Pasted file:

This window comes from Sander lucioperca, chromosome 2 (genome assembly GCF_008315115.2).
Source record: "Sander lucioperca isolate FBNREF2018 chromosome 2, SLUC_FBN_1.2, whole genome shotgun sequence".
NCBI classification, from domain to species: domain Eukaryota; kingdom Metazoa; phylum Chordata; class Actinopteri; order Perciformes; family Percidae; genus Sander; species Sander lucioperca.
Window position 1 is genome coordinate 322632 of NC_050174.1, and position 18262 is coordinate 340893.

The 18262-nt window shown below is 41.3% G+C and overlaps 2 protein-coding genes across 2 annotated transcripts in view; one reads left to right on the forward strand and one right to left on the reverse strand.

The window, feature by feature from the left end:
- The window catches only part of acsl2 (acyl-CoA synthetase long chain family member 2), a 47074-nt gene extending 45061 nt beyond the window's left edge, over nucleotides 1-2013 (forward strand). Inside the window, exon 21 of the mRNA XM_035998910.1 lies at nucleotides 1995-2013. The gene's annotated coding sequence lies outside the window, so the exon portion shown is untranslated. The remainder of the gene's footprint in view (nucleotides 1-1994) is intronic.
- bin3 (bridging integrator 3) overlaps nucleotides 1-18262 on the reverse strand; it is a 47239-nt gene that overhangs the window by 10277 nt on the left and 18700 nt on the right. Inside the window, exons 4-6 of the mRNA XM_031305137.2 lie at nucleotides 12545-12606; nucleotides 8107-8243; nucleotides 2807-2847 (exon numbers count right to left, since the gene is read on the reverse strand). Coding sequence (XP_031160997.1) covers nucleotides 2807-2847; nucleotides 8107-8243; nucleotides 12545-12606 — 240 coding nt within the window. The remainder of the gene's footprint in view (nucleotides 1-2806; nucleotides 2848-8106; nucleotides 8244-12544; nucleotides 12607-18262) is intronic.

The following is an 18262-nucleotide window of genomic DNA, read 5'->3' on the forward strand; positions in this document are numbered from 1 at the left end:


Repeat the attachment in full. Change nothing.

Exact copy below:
This window comes from Sander lucioperca, chromosome 2 (genome assembly GCF_008315115.2).
Source record: "Sander lucioperca isolate FBNREF2018 chromosome 2, SLUC_FBN_1.2, whole genome shotgun sequence".
NCBI classification, from domain to species: domain Eukaryota; kingdom Metazoa; phylum Chordata; class Actinopteri; order Perciformes; family Percidae; genus Sander; species Sander lucioperca.
Window position 1 is genome coordinate 322632 of NC_050174.1, and position 18262 is coordinate 340893.

The 18262-nt window shown below is 41.3% G+C and overlaps 2 protein-coding genes across 2 annotated transcripts in view; one reads left to right on the forward strand and one right to left on the reverse strand.

The window, feature by feature from the left end:
- The window catches only part of acsl2 (acyl-CoA synthetase long chain family member 2), a 47074-nt gene extending 45061 nt beyond the window's left edge, over nucleotides 1-2013 (forward strand). Inside the window, exon 21 of the mRNA XM_035998910.1 lies at nucleotides 1995-2013. The gene's annotated coding sequence lies outside the window, so the exon portion shown is untranslated. The remainder of the gene's footprint in view (nucleotides 1-1994) is intronic.
- bin3 (bridging integrator 3) overlaps nucleotides 1-18262 on the reverse strand; it is a 47239-nt gene that overhangs the window by 10277 nt on the left and 18700 nt on the right. Inside the window, exons 4-6 of the mRNA XM_031305137.2 lie at nucleotides 12545-12606; nucleotides 8107-8243; nucleotides 2807-2847 (exon numbers count right to left, since the gene is read on the reverse strand). Coding sequence (XP_031160997.1) covers nucleotides 2807-2847; nucleotides 8107-8243; nucleotides 12545-12606 — 240 coding nt within the window. The remainder of the gene's footprint in view (nucleotides 1-2806; nucleotides 2848-8106; nucleotides 8244-12544; nucleotides 12607-18262) is intronic.

The following is an 18262-nucleotide window of genomic DNA, read 5'->3' on the forward strand; positions in this document are numbered from 1 at the left end: